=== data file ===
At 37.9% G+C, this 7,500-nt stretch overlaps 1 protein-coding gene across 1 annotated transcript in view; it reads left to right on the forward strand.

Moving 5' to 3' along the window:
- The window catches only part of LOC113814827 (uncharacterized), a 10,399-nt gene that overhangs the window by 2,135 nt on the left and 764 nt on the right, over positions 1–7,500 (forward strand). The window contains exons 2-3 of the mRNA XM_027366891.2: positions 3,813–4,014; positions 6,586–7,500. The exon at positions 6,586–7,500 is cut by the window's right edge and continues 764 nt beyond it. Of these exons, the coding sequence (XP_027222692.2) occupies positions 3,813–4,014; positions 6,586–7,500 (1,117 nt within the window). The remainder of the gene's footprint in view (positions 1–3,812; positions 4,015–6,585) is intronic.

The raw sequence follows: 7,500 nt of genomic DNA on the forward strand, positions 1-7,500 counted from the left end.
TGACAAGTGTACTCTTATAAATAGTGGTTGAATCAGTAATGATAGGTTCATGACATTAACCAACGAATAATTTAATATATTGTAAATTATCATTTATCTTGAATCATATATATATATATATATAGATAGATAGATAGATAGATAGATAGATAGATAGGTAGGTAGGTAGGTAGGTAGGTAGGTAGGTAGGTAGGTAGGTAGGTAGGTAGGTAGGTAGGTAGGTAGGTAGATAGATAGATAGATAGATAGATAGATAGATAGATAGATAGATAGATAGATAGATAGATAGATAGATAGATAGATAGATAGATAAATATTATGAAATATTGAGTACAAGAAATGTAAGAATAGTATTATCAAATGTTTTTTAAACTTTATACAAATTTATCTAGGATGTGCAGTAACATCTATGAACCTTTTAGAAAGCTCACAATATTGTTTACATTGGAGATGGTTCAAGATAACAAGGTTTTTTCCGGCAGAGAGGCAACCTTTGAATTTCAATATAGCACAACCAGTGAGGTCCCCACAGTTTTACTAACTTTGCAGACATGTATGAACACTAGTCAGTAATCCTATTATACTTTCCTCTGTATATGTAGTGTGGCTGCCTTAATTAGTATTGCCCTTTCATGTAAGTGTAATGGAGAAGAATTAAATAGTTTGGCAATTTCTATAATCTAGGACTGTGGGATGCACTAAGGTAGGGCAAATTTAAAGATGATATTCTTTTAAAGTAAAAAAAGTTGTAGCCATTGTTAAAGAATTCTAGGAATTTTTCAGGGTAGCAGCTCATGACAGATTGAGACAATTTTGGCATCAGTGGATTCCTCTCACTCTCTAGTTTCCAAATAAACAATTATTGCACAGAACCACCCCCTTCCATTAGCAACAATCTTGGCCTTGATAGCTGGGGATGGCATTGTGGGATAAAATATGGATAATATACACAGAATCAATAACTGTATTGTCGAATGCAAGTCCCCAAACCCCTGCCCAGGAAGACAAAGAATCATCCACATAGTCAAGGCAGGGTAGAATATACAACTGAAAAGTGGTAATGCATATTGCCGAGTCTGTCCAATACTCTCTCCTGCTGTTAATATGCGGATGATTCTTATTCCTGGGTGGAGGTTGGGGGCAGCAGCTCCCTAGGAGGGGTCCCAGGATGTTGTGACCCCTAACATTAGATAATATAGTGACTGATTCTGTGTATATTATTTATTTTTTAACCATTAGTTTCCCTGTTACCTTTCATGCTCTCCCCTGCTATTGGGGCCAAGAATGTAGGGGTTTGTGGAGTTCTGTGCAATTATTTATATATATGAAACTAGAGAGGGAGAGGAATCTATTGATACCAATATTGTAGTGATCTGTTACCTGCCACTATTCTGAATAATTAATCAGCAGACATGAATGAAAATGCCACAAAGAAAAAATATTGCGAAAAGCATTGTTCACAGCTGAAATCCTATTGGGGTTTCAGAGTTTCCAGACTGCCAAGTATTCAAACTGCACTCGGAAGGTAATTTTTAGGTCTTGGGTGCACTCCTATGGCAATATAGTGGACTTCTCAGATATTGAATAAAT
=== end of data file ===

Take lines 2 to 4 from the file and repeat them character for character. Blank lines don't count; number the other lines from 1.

Moving 5' to 3' along the window:
- The window catches only part of LOC113814827 (uncharacterized), a 10,399-nt gene that overhangs the window by 2,135 nt on the left and 764 nt on the right, over positions 1–7,500 (forward strand). The window contains exons 2-3 of the mRNA XM_027366891.2: positions 3,813–4,014; positions 6,586–7,500. The exon at positions 6,586–7,500 is cut by the window's right edge and continues 764 nt beyond it. Of these exons, the coding sequence (XP_027222692.2) occupies positions 3,813–4,014; positions 6,586–7,500 (1,117 nt within the window). The remainder of the gene's footprint in view (positions 1–3,812; positions 4,015–6,585) is intronic.

The raw sequence follows: 7,500 nt of genomic DNA on the forward strand, positions 1-7,500 counted from the left end.